"Another Version" is a masterpiece of poetic artistry that explores profound philosophical themes with clarity and emotional depth. The poem's vivid imagery, lyrical language, and imaginative leaps make it a joy to read, while its insights into the nature of reality, identity, memory, and mortality make it a work of enduring significance. Lisel Mueller's lyrical voice speaks to the human condition in a way that is both profound and accessible, and "Another Version" is a shining example of her remarkable talent.
Editor 2 Analysis and Explanation
Poetry is a form of art that has been around for centuries. It is a way for individuals to express their emotions, thoughts, and experiences through the use of language. One such poem that captures the essence of poetry is "Another Version" by Lisel Mueller. This poem is a beautiful representation of how poetry can be used to convey complex emotions and experiences.
The poem begins with the speaker stating that they have another version of events. This immediately sets the tone for the poem, as it suggests that the speaker has a different perspective on something that has happened. The first stanza reads:
"Every day I am born like this- Into the world Again, with shoes, with socks, With striped pants and a shirt clean and ironed."
This stanza sets the scene for the poem. The speaker is describing their daily routine, which includes getting dressed in clean clothes. This may seem like a mundane activity, but the way the speaker describes it makes it seem like a rebirth. The use of the word "born" suggests that the speaker is starting anew each day, with a fresh perspective on life.
The second stanza continues this theme of rebirth:
"I take the stairs of my life One by one, up and down, Wearing out the rough Edges of my soul."
Here, the speaker is describing the journey of life. They are taking it one step at a time, both physically and emotionally. The use of the word "rough" suggests that life can be difficult and challenging, but the speaker is willing to face these challenges head-on. They are wearing out the rough edges of their soul, which suggests that they are becoming stronger and more resilient with each passing day.
The third stanza is where the poem takes a turn:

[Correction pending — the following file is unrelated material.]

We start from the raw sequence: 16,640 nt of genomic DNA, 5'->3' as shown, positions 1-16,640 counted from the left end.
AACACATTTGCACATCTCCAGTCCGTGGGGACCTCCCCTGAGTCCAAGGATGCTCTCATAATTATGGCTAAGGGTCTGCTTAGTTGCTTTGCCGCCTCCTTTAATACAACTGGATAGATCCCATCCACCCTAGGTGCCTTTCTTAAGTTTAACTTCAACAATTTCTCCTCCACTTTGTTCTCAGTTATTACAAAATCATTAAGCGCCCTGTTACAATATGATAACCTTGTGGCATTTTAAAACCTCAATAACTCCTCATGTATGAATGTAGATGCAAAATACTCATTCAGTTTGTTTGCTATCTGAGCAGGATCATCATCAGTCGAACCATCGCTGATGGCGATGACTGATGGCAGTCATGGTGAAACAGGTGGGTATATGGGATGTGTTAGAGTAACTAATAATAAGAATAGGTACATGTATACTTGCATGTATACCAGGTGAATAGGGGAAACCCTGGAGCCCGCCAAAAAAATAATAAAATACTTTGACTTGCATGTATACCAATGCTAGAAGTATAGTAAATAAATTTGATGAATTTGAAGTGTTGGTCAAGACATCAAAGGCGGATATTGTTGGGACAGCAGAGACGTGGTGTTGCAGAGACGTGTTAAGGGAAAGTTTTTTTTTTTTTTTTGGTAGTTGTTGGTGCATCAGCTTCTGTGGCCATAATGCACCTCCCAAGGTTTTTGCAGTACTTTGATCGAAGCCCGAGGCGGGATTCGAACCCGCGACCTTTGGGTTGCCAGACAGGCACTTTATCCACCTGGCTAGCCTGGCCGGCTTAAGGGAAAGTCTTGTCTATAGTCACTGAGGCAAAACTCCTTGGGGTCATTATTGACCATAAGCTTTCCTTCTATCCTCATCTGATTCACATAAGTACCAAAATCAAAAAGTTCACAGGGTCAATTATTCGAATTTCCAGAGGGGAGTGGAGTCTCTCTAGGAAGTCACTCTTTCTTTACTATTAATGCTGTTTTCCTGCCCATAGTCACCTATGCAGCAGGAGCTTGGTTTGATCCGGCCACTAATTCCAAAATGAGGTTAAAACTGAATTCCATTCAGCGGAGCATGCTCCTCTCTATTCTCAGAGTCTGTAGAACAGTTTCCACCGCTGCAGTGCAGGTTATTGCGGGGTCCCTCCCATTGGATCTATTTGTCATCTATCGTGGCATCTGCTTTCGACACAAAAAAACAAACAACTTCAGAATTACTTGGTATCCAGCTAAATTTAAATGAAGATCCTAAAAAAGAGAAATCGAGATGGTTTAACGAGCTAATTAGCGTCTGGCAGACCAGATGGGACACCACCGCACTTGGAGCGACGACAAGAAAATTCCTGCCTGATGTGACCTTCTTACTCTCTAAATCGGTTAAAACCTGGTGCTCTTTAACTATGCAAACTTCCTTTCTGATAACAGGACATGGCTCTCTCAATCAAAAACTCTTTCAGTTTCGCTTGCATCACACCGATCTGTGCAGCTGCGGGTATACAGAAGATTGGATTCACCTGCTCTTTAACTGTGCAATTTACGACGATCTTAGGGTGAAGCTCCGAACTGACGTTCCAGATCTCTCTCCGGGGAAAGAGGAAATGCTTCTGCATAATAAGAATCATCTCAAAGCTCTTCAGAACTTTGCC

"But sometimes, when I am alone, I take off my skin And lay it carefully on a chair. I take off my bones And hang them in a closet."
This stanza is where the poem becomes more abstract. The speaker is describing a moment of vulnerability, where they take off their skin and bones. This suggests that they are exposing their true self, without any of the external trappings that we use to hide our true selves. The use of the word "carefully" suggests that this is a delicate process, and that the speaker is treating their true self with the utmost care and respect.
The fourth stanza continues this theme:
"I take off my organs And place them in jars on a shelf. I take off my muscles And lay them in a drawer."
Here, the speaker is continuing to strip away the external layers that we use to hide our true selves. They are taking off their organs and muscles, which are the physical components that make up our bodies. By doing this, the speaker is suggesting that our physical bodies are not the most important aspect of who we are. Instead, it is our true selves that matter.
The fifth stanza is where the poem reaches its climax:
"I take off my head And hang it on a hook. I take off my hands And put them in a box."
This stanza is the most powerful in the poem. The speaker is taking off their head and hands, which are the parts of our bodies that we use to think and create. By doing this, the speaker is suggesting that our thoughts and creativity are not limited by our physical bodies. Instead, they are a part of our true selves, which can exist independently of our physical bodies.
The final stanza brings the poem to a close:
"Then I step outside And leave them there, All of those things That make me human."
Here, the speaker is stepping outside of themselves, leaving behind all of the external trappings that make us human. By doing this, they are suggesting that our true selves are not limited by our physical bodies or our external circumstances. Instead, they are a part of something greater, something that exists beyond our individual selves.
In conclusion, "Another Version" by Lisel Mueller is a beautiful representation of how poetry can be used to convey complex emotions and experiences. The poem takes the reader on a journey through the speaker's daily routine, before stripping away the external layers that we use to hide our true selves. By doing this, the speaker is suggesting that our true selves are not limited by our physical bodies or our external circumstances. Instead, they are a part of something greater, something that exists beyond our individual selves. This is a powerful message, and one that is sure to resonate with anyone who has ever felt the need to strip away the external trappings of their life and expose their true selves to the world.